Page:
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Stopping Potential – Definition, Practice Problems and FAQ

Stopping Potential – Definition, Practice Problems and FAQ

Most of us would be aware of the story of Sisyphus. In Greek mythology, The creator and ruler of Ephyra in Greek mythology was Sisyphus, also known as Sisyphos. Zeus made him roll a huge rock up a hill, only for it to tumble down every time it got close to the summit, repeating this deed for all of eternity as a punishment for cheating death twice.

Why are we discussing ancient Greek mythology on this concept page? Does it have any relevance here?

It does have relevance. The minimum energy required by Sisyphus to stop the stone from rolling back down is the stopping potential or stopping energy of the rock. Similarly, in the photoelectric effect, when light of suitable frequency is incident on a metal surface, electrons are ejected from it. The energy or potential required to stop the ejection of electrons is called the stopping potential.

Let’s get to know more about stopping potential on this concept page!


  • Stopping Potential
  • Practice Problems
  • Frequently Asked Questions – FAQ

Stopping Potential

Stopping potential is the potential required to stop the removal of electrons from the surface of a metal when an incident light with energy greater than the work function of the metal is incident on it. With regards to the photoelectric effect, stopping potential and work function means the same thing.

When light strikes a metal surface, a current starts to flow. This current starts to drop if a retarding potential is supplied to prevent the electrons from travelling to the other metal surface. When the retarding potential is applied, the electrons would not have enough kinetic energy to pass the potential barrier at some point, causing the current to cease. The stopping potential (cut-off potential) is the potential at which the current equals zero. The stopping potential refers to the maximum amount of voltage that can be measured in a lab.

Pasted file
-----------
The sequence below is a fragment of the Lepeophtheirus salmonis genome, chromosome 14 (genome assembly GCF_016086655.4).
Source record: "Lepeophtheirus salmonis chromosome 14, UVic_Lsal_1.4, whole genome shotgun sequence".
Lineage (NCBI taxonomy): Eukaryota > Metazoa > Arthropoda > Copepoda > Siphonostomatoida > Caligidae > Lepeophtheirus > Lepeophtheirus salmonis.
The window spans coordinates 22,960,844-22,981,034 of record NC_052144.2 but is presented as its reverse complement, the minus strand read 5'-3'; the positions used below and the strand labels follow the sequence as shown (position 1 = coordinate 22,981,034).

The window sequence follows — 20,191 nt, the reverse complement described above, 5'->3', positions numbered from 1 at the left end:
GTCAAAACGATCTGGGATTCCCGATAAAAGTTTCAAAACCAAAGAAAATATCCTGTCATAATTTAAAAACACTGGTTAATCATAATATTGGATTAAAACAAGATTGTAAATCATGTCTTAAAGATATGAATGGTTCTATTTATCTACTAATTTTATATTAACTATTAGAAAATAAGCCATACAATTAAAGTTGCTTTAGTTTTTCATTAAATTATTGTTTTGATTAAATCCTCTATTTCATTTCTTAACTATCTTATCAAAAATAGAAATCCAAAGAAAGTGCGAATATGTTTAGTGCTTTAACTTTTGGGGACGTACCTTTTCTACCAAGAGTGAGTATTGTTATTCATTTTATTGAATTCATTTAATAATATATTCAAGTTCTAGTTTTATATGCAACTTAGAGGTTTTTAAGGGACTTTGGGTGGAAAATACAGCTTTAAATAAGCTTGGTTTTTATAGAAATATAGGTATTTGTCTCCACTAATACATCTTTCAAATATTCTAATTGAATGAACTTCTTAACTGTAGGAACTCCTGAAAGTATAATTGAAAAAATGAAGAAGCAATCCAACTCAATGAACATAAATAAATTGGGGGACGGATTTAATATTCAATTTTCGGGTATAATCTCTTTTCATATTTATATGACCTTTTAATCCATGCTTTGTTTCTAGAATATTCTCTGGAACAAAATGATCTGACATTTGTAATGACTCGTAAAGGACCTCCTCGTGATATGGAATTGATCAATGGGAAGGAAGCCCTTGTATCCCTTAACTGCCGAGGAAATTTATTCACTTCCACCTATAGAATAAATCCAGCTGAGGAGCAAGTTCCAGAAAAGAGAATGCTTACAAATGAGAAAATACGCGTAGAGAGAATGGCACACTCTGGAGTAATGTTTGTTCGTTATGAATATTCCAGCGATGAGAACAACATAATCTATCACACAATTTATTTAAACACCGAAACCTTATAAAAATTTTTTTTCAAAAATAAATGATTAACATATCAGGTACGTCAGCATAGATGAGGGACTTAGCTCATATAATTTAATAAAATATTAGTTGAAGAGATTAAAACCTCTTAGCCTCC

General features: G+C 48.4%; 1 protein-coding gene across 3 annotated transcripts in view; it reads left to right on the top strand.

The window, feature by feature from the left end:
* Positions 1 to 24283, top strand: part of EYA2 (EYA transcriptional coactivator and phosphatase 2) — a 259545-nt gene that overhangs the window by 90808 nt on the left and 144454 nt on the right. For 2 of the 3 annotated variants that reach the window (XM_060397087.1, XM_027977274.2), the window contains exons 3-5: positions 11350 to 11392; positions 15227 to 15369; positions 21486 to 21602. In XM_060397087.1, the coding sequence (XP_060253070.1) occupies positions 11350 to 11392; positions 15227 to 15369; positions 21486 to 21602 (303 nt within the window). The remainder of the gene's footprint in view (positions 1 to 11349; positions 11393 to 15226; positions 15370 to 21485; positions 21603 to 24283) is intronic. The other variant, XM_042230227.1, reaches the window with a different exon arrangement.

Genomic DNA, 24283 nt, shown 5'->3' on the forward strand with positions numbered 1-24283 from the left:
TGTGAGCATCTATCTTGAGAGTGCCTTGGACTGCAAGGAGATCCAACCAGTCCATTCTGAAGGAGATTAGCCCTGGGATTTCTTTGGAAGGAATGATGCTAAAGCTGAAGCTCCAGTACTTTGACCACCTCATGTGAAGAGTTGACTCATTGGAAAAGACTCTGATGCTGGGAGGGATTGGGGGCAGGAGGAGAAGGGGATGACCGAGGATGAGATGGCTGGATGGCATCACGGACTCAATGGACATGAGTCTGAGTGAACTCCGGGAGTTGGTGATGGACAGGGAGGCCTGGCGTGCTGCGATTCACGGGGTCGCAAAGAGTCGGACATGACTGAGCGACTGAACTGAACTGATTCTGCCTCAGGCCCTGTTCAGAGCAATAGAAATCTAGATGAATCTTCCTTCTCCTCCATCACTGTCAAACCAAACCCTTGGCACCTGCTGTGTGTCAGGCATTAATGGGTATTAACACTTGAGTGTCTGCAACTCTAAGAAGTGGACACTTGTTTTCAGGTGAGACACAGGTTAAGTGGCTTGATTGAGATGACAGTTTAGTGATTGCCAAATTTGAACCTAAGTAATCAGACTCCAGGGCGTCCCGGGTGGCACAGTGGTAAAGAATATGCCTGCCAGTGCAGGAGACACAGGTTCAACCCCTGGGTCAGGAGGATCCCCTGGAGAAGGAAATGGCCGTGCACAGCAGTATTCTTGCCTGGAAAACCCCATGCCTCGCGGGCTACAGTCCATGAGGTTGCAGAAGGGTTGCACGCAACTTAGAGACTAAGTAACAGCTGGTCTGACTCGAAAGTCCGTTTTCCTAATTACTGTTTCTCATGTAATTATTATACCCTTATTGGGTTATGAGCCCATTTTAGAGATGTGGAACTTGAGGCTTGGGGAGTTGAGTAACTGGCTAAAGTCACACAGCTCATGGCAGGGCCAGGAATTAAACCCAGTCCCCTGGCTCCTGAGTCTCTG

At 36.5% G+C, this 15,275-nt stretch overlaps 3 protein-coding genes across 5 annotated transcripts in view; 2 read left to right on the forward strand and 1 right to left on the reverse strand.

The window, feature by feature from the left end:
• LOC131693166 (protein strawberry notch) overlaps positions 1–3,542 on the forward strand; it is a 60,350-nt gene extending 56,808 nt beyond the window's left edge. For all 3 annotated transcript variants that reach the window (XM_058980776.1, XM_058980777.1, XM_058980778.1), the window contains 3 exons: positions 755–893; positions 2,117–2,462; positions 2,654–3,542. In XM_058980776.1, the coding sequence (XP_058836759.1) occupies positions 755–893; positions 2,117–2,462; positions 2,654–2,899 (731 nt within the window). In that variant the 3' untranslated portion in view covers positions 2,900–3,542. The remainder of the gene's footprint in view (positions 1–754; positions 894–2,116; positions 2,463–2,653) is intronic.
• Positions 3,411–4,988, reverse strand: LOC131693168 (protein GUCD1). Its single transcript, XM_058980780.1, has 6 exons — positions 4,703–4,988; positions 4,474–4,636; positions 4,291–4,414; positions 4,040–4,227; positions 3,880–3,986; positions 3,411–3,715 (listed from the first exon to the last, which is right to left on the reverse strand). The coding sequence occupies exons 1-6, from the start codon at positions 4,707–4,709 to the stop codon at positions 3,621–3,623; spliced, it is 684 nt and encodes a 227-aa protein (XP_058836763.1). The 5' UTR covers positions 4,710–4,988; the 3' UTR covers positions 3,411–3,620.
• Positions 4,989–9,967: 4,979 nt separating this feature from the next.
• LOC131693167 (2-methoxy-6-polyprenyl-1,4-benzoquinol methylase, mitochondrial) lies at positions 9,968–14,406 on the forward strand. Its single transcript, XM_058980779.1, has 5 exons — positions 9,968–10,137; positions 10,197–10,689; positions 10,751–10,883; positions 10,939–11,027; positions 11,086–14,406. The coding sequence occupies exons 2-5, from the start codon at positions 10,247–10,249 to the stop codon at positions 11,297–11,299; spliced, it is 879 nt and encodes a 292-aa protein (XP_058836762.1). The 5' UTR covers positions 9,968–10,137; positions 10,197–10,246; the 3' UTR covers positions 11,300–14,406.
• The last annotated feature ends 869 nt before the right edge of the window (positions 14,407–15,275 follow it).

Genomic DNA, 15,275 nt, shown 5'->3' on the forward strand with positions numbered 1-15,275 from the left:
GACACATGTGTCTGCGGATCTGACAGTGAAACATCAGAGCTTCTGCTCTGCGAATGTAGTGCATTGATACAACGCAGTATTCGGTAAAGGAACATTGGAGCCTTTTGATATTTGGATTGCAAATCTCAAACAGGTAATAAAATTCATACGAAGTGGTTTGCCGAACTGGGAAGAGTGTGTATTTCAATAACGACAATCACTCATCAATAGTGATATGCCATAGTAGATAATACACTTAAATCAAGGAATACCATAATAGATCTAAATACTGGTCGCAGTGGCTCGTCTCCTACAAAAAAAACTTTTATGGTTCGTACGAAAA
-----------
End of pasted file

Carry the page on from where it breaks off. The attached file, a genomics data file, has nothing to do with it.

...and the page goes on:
The maximum kinetic energy of the expelled electrons can be calculated by knowing the stopping (cut-off) voltage. The stopping potential, which is proportional to the kinetic energy of the photoelectron, is the lowest potential necessary to stop the photoelectric current.

  • The amount of incident light does not affect stopping potential. The value of saturated current rises with intensity while the stopping potential stays constant. The amount of incident radiation does not affect the stopping potential.
  • The stopping potential is frequency-dependent for a given radiation intensity. The stopping potential increases with increasing light frequency.

⇒ If stopping potential = Vs, then K.E.max = e×Vs

Where ‘e’ is the charge of an electron having a value of 1.6×10-19C

Practice Problems

Q1. Small light packs are referred to as

A. Photon
B. Quanta
C. Proton
D. All of these

Answer: A

Solution: Quantum of light refers to the smallest amount of energy that may be either emitted or absorbed in the form of electromagnetic radiation. The light energy emanating from any source, according to Planck, is always an integral multiple of the smallest energy value known as the quantum of light.

If the energy contained in a single photon of light is equal to E0(J), then the total energy leaving the object is equal to nE0(J) (n = Integer).